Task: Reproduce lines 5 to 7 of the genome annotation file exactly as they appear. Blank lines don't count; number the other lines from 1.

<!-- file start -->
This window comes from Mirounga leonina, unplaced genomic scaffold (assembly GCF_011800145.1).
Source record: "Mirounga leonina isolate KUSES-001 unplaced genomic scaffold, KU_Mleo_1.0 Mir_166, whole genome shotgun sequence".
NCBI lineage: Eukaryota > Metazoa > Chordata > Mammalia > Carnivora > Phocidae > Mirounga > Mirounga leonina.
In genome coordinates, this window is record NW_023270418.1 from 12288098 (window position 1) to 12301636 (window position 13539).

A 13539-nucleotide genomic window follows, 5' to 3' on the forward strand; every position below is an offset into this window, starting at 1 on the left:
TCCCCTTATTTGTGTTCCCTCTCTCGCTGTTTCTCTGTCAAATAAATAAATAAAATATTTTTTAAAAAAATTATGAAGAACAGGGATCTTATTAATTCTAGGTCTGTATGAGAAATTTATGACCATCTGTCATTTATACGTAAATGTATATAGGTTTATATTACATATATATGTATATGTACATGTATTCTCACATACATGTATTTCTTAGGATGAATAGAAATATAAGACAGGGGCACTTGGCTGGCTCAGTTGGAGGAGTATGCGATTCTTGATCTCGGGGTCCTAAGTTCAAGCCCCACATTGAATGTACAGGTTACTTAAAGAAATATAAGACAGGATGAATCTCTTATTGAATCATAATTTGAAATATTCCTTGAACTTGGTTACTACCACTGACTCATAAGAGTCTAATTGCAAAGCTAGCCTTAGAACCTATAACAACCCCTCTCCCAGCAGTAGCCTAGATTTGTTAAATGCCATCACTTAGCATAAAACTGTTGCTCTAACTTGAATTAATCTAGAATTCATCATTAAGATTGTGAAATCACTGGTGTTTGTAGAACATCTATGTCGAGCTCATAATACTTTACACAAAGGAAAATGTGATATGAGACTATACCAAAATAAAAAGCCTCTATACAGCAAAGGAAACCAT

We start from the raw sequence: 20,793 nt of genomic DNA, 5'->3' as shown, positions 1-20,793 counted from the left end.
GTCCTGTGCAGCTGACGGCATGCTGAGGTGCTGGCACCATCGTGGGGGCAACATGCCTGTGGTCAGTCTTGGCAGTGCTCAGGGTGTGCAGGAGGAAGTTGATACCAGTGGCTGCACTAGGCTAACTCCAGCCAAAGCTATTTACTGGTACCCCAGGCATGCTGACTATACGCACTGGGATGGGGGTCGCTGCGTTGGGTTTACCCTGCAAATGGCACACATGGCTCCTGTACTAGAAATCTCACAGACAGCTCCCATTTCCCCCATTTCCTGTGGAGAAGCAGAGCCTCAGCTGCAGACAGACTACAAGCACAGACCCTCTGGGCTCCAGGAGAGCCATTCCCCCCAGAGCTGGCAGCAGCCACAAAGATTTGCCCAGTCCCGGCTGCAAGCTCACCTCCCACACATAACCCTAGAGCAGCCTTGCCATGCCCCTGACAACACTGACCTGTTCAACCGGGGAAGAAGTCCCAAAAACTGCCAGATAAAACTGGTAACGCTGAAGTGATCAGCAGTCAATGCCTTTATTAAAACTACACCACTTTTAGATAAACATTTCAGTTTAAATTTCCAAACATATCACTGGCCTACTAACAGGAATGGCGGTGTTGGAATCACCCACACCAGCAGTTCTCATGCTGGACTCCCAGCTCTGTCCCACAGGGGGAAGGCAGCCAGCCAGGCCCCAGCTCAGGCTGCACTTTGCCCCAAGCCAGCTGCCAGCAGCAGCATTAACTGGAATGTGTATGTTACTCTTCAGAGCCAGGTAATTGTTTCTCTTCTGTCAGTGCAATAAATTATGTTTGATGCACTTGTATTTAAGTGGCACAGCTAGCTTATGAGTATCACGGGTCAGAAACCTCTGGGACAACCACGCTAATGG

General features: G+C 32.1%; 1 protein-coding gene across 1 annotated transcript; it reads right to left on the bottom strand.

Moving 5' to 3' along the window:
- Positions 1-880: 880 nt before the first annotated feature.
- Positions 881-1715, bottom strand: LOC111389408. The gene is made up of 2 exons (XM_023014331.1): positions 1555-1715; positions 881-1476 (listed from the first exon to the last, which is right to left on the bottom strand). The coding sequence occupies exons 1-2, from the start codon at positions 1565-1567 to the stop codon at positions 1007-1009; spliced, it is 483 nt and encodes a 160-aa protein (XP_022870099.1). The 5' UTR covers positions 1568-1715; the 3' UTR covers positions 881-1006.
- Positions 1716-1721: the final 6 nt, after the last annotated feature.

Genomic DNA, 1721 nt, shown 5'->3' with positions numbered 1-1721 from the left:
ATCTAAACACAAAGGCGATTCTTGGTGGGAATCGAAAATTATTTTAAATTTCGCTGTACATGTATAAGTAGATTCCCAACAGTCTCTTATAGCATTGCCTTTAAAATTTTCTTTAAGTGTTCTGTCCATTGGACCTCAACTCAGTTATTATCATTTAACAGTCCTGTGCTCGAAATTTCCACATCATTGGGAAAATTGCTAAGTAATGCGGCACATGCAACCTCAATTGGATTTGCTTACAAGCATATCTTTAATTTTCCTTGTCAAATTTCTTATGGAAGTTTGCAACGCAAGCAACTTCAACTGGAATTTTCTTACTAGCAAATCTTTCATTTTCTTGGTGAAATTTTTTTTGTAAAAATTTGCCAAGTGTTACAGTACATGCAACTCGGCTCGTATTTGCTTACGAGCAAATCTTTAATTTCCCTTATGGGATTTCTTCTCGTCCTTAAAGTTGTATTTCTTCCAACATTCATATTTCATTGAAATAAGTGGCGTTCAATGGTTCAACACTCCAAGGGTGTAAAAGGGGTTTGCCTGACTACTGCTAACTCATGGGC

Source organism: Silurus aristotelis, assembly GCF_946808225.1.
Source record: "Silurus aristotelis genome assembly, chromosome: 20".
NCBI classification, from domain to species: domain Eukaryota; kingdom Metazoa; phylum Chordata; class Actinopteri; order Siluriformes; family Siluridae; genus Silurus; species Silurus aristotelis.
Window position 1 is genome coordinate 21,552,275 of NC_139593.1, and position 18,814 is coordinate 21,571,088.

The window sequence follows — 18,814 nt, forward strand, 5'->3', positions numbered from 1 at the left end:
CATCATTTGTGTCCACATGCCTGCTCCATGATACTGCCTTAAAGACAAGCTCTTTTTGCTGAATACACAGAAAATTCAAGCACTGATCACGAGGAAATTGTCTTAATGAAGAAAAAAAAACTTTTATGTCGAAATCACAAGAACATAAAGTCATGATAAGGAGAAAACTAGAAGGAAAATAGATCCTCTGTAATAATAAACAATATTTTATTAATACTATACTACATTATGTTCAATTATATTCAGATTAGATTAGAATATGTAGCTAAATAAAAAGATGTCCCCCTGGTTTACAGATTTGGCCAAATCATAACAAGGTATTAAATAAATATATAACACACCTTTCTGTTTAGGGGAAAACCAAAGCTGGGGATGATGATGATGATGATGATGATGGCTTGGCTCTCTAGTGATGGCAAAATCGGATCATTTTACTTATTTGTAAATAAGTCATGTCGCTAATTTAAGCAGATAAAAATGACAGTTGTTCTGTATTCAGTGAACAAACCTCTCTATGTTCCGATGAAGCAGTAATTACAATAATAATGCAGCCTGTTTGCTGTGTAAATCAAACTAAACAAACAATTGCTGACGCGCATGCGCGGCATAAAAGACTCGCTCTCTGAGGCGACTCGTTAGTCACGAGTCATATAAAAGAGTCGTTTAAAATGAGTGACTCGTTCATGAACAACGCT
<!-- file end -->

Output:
A 13539-nucleotide genomic window follows, 5' to 3' on the forward strand; every position below is an offset into this window, starting at 1 on the left:
TCCCCTTATTTGTGTTCCCTCTCTCGCTGTTTCTCTGTCAAATAAATAAATAAAATATTTTTTAAAAAAATTATGAAGAACAGGGATCTTATTAATTCTAGGTCTGTATGAGAAATTTATGACCATCTGTCATTTATACGTAAATGTATATAGGTTTATATTACATATATATGTATATGTACATGTATTCTCACATACATGTATTTCTTAGGATGAATAGAAATATAAGACAGGGGCACTTGGCTGGCTCAGTTGGAGGAGTATGCGATTCTTGATCTCGGGGTCCTAAGTTCAAGCCCCACATTGAATGTACAGGTTACTTAAAGAAATATAAGACAGGATGAATCTCTTATTGAATCATAATTTGAAATATTCCTTGAACTTGGTTACTACCACTGACTCATAAGAGTCTAATTGCAAAGCTAGCCTTAGAACCTATAACAACCCCTCTCCCAGCAGTAGCCTAGATTTGTTAAATGCCATCACTTAGCATAAAACTGTTGCTCTAACTTGAATTAATCTAGAATTCATCATTAAGATTGTGAAATCACTGGTGTTTGTAGAACATCTATGTCGAGCTCATAATACTTTACACAAAGGAAAATGTGATATGAGACTATACCAAAATAAAAAGCCTCTATACAGCAAAGGAAACCAT

We start from the raw sequence: 20,793 nt of genomic DNA, 5'->3' as shown, positions 1-20,793 counted from the left end.